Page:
BEIRUT, June 25 (Yara Bayoumy/Reuters) - A proposed law to grant Palestinian refugees in Lebanon basic civil rights will promote their sense of dignity and well-being, reducing militancy in refugee camps across the country, a UN official said on Friday.
Salvatore Lombardo, the director of UNRWA in Lebanon, also said the legislation was only about granting Palestinians human rights, not promoting their naturalization -- an explosive issue which raises fears of upsetting a delicate sectarian balance.
Palestinian militants have been blamed for attacks on UN peacekeepers in Lebanon, firing rockets from Lebanon into Israel
-- most recently during the Gaza offensive
-- and forming al Qaeda-inspired cells in refugee camps.
Approximately 425,000 Palestinians are registered as refugees in Lebanon by UNRWA, which provides them services. Many of them live in 12 camps scattered across the country in conditions Lombardo described as deplorable and appalling.
They are descendants of families that fled or were forced to flee during fighting which created the state of Israel in 1948.
Palestinians have long been marginalized in Lebanon, where the 1975-90 civil war was sparked by a conflict between Palestinian and Lebanese Christian factions.
Shunned by many employers, not allowed to own property and facing discrimination, Palestinian refugees are reduced to a miserable existence in overcrowded and unsanitary camps.
Proposals for a draft law due to be debated in parliament in a few weeks would give Palestinians the right to own a residential apartment and would legalise work rights such as medical care in case of work-related accidents and end of service pay.
If you have people living under the poverty line ... and more importantly, there's not an answer both political and economical to their problem, what do you expect? Lombardo said in an interview.
Asked if he thought the law would reduce militancy, he said:
I have no doubt about that. I have no doubt if you give an example to the camps that people can live in dignity and that people can have wishes and dreams and aspirations for their lives, then you will have a population which will be committed to the principle of tolerance, human rights.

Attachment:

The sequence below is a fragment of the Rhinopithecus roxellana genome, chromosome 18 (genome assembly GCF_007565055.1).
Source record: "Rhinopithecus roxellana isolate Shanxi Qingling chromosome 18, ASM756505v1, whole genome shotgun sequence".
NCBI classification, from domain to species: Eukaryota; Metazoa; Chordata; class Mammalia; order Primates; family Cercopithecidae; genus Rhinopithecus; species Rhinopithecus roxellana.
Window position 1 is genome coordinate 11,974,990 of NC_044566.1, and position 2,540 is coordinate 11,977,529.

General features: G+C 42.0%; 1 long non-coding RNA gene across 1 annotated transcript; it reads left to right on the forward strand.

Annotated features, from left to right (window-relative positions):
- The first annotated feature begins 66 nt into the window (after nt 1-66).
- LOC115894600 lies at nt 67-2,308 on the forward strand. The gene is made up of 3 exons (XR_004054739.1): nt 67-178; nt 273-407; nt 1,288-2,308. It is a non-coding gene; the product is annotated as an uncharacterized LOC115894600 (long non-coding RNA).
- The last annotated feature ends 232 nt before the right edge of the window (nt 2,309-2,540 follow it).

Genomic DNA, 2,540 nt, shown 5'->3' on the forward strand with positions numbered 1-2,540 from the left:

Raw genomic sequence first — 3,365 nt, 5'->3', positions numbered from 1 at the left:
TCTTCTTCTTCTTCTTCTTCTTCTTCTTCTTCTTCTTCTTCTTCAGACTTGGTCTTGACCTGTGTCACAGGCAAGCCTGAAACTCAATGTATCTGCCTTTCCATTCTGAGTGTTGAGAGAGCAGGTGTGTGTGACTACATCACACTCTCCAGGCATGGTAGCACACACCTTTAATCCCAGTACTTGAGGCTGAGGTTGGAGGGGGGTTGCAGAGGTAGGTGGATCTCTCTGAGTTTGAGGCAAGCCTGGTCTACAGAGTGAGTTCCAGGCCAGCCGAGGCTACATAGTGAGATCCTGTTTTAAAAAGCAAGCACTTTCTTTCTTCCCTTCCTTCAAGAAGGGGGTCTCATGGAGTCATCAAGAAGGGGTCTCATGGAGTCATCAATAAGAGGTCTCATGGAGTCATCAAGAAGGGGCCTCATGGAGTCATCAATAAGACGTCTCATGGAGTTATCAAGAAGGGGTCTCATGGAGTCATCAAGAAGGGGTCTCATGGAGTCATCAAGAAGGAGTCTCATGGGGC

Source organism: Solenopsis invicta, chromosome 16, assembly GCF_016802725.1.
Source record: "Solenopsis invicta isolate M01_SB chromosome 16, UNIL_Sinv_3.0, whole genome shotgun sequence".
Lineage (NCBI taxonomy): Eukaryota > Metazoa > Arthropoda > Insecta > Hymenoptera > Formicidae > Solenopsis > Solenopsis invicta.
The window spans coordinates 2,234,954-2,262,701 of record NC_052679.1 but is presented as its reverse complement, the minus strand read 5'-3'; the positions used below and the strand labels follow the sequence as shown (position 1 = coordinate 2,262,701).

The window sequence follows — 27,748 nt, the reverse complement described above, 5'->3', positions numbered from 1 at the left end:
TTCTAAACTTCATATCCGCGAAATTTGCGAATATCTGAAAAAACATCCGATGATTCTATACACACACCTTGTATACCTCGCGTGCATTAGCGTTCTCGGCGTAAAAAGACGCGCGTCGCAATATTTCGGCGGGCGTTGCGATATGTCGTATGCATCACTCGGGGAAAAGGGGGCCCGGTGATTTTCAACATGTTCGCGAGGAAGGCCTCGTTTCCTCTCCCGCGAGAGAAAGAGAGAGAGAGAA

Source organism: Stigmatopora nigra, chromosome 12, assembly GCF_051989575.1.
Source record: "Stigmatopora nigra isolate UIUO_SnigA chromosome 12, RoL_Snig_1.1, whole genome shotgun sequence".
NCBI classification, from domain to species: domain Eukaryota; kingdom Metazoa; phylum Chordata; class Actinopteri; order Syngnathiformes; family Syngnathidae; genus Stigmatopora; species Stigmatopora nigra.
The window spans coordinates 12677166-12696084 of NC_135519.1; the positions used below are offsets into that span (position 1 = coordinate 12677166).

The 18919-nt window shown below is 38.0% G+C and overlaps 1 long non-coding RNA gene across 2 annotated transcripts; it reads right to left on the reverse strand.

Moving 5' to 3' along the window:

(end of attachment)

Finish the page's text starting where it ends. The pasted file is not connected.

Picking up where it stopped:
Palestinians in Lebanon are barred from working in dozens of professions and employers who do end up hiring them generally pay them wages lower than their Lebanese counterparts. They are not allowed to benefit from public social or medical services and face restrictions in Lebanese universities and schools.
RIGHTS NOT POLITICS
Currently the camps are no-go areas for the Lebanese military, and some extremely well-armed ones such as Ain el-Hilweh in the south, the largest camp in the country, witness frequent inter-Palestinian clashes.
Al Qaeda-inspired militants based in the Nahr al-Bared camp in the north fought the Lebanese army in a 15-week battle during which more than 440 people, including 170 soldiers, were killed.
Let's not forget that this will have a huge impact on Lebanon's stability ... Lebanon will gain, it will have a workforce that will invest here, Lombardo said.
He praised Prime Minister Saad al-Hariri's government for being committed to putting the issue of Palestinian rights on the agenda and including it in a policy statement last year.
However, the proposals have faced hurdles in parliament because of Christian lawmakers' fears that granting Palestinians rights would eventually lead to their naturalization.
The issue is a sensitive topic in Lebanon, where politicians are wary about upsetting a delicate sectarian balance. Palestinians are mostly Sunni Muslims.
Lombardo praised Lebanese civil rights groups which plan a country-wide march on Sunday calling for Palestinian rights.
Participation is ... important for Lebanese themselves to explain to their own compatriots that this is not about politics, this is not about having Palestinians forever in this country.
(Editing by Samia Nakhoul)